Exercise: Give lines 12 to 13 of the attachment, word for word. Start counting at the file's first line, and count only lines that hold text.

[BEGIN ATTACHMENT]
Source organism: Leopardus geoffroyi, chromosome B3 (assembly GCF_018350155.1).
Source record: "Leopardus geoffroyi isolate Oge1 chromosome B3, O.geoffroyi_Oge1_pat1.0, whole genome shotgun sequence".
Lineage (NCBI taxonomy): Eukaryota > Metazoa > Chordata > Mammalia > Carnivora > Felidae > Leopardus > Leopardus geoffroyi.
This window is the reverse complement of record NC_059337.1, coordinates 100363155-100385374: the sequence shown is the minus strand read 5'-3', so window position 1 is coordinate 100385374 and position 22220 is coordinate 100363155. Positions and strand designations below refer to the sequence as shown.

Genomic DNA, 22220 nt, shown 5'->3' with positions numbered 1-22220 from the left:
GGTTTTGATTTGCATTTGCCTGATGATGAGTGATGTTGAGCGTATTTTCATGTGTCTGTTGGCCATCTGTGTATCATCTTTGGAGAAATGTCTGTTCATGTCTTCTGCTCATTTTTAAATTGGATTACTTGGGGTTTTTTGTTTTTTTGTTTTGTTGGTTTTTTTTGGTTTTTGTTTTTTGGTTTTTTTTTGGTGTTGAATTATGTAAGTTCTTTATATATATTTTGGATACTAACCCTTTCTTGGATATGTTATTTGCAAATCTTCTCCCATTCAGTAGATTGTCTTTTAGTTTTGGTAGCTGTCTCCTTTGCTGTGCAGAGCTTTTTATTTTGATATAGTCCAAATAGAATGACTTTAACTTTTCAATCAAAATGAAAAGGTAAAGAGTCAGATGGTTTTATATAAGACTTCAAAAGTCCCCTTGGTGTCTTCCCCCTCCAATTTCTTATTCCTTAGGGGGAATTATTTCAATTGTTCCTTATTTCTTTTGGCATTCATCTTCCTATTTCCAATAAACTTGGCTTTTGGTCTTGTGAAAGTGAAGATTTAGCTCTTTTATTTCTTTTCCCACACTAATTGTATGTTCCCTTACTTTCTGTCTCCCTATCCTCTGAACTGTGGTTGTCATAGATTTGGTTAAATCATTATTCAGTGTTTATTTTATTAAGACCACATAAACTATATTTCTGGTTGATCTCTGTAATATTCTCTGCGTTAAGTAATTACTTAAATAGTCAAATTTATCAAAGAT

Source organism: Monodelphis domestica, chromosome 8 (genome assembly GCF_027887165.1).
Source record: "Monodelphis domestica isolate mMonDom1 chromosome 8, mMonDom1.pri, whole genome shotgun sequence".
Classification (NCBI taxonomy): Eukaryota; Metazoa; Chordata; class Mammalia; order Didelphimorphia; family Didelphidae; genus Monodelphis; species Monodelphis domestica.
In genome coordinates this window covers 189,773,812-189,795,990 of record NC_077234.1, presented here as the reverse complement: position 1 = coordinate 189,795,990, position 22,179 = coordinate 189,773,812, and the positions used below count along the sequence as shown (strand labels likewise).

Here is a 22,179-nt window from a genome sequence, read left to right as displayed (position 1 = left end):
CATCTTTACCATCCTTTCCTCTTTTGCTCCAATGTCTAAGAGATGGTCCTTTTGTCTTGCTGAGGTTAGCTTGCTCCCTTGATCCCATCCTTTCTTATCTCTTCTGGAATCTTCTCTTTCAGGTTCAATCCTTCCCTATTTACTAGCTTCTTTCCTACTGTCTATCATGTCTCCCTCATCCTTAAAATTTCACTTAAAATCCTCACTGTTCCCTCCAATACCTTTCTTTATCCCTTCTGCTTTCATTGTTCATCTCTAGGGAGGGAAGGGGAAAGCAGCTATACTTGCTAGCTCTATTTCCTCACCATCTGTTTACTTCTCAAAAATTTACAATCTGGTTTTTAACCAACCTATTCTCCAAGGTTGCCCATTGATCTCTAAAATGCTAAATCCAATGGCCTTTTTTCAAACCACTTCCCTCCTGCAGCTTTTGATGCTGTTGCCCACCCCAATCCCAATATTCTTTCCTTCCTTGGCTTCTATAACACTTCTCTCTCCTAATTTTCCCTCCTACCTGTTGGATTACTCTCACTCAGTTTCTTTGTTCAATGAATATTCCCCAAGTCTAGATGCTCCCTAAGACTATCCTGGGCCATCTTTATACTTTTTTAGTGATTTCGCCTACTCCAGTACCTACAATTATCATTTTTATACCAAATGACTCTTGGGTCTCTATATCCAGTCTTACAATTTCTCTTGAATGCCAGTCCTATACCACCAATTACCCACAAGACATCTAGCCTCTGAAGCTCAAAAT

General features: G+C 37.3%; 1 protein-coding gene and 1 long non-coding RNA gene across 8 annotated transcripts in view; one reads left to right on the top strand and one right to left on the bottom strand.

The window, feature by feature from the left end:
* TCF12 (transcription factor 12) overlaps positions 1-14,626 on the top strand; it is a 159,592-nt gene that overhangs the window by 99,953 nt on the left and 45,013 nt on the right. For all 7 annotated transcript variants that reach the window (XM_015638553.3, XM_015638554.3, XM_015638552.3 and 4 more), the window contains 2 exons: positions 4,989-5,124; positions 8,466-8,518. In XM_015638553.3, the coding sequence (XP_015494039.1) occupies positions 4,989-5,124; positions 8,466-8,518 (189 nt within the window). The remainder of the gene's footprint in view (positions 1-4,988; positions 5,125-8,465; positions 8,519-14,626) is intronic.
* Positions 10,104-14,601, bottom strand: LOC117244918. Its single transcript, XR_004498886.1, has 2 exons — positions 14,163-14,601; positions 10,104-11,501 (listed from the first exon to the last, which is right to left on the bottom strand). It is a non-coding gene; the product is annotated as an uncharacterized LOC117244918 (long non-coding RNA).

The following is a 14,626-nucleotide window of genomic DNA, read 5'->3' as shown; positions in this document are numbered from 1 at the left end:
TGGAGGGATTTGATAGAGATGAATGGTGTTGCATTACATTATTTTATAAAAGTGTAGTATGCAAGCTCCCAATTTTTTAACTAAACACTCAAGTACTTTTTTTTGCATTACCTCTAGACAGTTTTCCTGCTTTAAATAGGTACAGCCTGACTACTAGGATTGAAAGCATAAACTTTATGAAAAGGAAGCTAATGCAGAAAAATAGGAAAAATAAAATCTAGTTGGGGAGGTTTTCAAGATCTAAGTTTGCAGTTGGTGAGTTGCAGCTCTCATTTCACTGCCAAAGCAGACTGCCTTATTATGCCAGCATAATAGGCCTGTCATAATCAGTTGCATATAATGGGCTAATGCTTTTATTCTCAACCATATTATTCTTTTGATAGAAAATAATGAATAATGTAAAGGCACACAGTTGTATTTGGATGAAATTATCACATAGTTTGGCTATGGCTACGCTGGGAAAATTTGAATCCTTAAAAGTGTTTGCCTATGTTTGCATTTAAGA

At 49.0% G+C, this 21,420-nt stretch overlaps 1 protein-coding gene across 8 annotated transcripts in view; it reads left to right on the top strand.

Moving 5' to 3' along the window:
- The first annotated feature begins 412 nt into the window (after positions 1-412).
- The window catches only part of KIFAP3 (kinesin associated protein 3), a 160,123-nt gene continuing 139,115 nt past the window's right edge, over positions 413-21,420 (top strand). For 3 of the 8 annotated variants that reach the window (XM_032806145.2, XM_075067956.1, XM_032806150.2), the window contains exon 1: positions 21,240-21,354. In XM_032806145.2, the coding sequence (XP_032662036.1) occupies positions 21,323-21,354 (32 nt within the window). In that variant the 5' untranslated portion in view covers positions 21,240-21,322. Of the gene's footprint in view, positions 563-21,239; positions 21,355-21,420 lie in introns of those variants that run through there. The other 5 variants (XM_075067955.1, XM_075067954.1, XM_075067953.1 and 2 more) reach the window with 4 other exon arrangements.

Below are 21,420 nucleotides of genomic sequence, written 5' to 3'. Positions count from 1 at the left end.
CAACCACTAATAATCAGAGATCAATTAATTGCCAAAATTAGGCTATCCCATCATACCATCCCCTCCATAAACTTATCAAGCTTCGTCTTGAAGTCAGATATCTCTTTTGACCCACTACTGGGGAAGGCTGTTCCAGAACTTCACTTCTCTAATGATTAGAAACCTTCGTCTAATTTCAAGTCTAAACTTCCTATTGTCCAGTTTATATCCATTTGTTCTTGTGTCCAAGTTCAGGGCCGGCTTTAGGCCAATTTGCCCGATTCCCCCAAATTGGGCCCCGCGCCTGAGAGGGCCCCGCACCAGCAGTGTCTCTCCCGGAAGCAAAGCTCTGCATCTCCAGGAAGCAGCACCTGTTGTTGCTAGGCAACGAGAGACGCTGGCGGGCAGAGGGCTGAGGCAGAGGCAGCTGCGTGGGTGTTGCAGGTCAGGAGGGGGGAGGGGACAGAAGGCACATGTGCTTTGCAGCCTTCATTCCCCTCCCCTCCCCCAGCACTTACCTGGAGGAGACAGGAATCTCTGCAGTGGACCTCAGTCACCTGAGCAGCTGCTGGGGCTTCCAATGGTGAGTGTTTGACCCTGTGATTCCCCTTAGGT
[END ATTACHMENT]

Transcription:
CATCTTTACCATCCTTTCCTCTTTTGCTCCAATGTCTAAGAGATGGTCCTTTTGTCTTGCTGAGGTTAGCTTGCTCCCTTGATCCCATCCTTTCTTATCTCTTCTGGAATCTTCTCTTTCAGGTTCAATCCTTCCCTATTTACTAGCTTCTTTCCTACTGTCTATCATGTCTCCCTCATCCTTAAAATTTCACTTAAAATCCTCACTGTTCCCTCCAATACCTTTCTTTATCCCTTCTGCTTTCATTGTTCATCTCTAGGGAGGGAAGGGGAAAGCAGCTATACTTGCTAGCTCTATTTCCTCACCATCTGTTTACTTCTCAAAAATTTACAATCTGGTTTTTAACCAACCTATTCTCCAAGGTTGCCCATTGATCTCTAAAATGCTAAATCCAATGGCCTTTTTTCAAACCACTTCCCTCCTGCAGCTTTTGATGCTGTTGCCCACCCCAATCCCAATATTCTTTCCTTCCTTGGCTTCTATAACACTTCTCTCTCCTAATTTTCCCTCCTACCTGTTGGATTACTCTCACTCAGTTTCTTTGTTCAATGAATATTCCCCAAGTCTAGATGCTCCCTAAGACTATCCTGGGCCATCTTTATACTTTTTTAGTGATTTCGCCTACTCCAGTACCTACAATTATCATTTTTATACCAAATGACTCTTGGGTCTCTATATCCAGTCTTACAATTTCTCTTGAATGCCAGTCCTATACCACCAATTACCCACAAGACATCTAGCCTCTGAAGCTCAAAAT

General features: G+C 37.3%; 1 protein-coding gene and 1 long non-coding RNA gene across 8 annotated transcripts in view; one reads left to right on the top strand and one right to left on the bottom strand.